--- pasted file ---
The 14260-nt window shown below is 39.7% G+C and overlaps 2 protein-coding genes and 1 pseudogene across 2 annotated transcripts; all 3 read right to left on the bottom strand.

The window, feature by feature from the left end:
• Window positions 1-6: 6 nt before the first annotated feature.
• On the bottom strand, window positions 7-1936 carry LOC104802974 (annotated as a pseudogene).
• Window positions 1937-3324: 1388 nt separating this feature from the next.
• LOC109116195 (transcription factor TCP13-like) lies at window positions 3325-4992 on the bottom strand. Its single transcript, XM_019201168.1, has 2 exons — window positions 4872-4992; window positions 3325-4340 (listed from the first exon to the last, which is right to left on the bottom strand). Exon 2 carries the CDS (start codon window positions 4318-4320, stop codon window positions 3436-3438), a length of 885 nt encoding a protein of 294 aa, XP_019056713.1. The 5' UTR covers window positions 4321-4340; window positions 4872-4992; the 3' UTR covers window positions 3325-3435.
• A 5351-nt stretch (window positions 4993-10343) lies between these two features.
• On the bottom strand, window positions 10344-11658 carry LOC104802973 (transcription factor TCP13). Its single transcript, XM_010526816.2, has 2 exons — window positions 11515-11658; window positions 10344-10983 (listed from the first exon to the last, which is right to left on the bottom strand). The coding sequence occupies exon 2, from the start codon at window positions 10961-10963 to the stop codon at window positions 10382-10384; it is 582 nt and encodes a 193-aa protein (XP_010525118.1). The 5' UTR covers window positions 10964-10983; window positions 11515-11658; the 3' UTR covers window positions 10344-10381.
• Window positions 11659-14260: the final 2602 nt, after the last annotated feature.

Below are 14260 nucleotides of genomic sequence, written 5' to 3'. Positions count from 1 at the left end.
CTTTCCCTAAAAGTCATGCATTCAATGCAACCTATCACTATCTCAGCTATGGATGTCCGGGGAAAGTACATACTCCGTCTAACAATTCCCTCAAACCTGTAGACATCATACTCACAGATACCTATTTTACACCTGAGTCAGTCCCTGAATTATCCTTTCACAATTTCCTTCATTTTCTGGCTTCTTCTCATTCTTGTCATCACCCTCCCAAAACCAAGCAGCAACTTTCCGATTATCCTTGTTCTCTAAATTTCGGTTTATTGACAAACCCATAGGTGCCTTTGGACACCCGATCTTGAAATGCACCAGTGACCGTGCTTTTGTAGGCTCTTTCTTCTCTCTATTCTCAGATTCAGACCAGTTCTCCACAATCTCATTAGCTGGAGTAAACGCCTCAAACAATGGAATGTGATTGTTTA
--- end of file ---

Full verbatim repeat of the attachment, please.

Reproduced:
The 14260-nt window shown below is 39.7% G+C and overlaps 2 protein-coding genes and 1 pseudogene across 2 annotated transcripts; all 3 read right to left on the bottom strand.

The window, feature by feature from the left end:
• Window positions 1-6: 6 nt before the first annotated feature.
• On the bottom strand, window positions 7-1936 carry LOC104802974 (annotated as a pseudogene).
• Window positions 1937-3324: 1388 nt separating this feature from the next.
• LOC109116195 (transcription factor TCP13-like) lies at window positions 3325-4992 on the bottom strand. Its single transcript, XM_019201168.1, has 2 exons — window positions 4872-4992; window positions 3325-4340 (listed from the first exon to the last, which is right to left on the bottom strand). Exon 2 carries the CDS (start codon window positions 4318-4320, stop codon window positions 3436-3438), a length of 885 nt encoding a protein of 294 aa, XP_019056713.1. The 5' UTR covers window positions 4321-4340; window positions 4872-4992; the 3' UTR covers window positions 3325-3435.
• A 5351-nt stretch (window positions 4993-10343) lies between these two features.
• On the bottom strand, window positions 10344-11658 carry LOC104802973 (transcription factor TCP13). Its single transcript, XM_010526816.2, has 2 exons — window positions 11515-11658; window positions 10344-10983 (listed from the first exon to the last, which is right to left on the bottom strand). The coding sequence occupies exon 2, from the start codon at window positions 10961-10963 to the stop codon at window positions 10382-10384; it is 582 nt and encodes a 193-aa protein (XP_010525118.1). The 5' UTR covers window positions 10964-10983; window positions 11515-11658; the 3' UTR covers window positions 10344-10381.
• Window positions 11659-14260: the final 2602 nt, after the last annotated feature.

Below are 14260 nucleotides of genomic sequence, written 5' to 3'. Positions count from 1 at the left end.
CTTTCCCTAAAAGTCATGCATTCAATGCAACCTATCACTATCTCAGCTATGGATGTCCGGGGAAAGTACATACTCCGTCTAACAATTCCCTCAAACCTGTAGACATCATACTCACAGATACCTATTTTACACCTGAGTCAGTCCCTGAATTATCCTTTCACAATTTCCTTCATTTTCTGGCTTCTTCTCATTCTTGTCATCACCCTCCCAAAACCAAGCAGCAACTTTCCGATTATCCTTGTTCTCTAAATTTCGGTTTATTGACAAACCCATAGGTGCCTTTGGACACCCGATCTTGAAATGCACCAGTGACCGTGCTTTTGTAGGCTCTTTCTTCTCTCTATTCTCAGATTCAGACCAGTTCTCCACAATCTCATTAGCTGGAGTAAACGCCTCAAACAATGGAATGTGATTGTTTA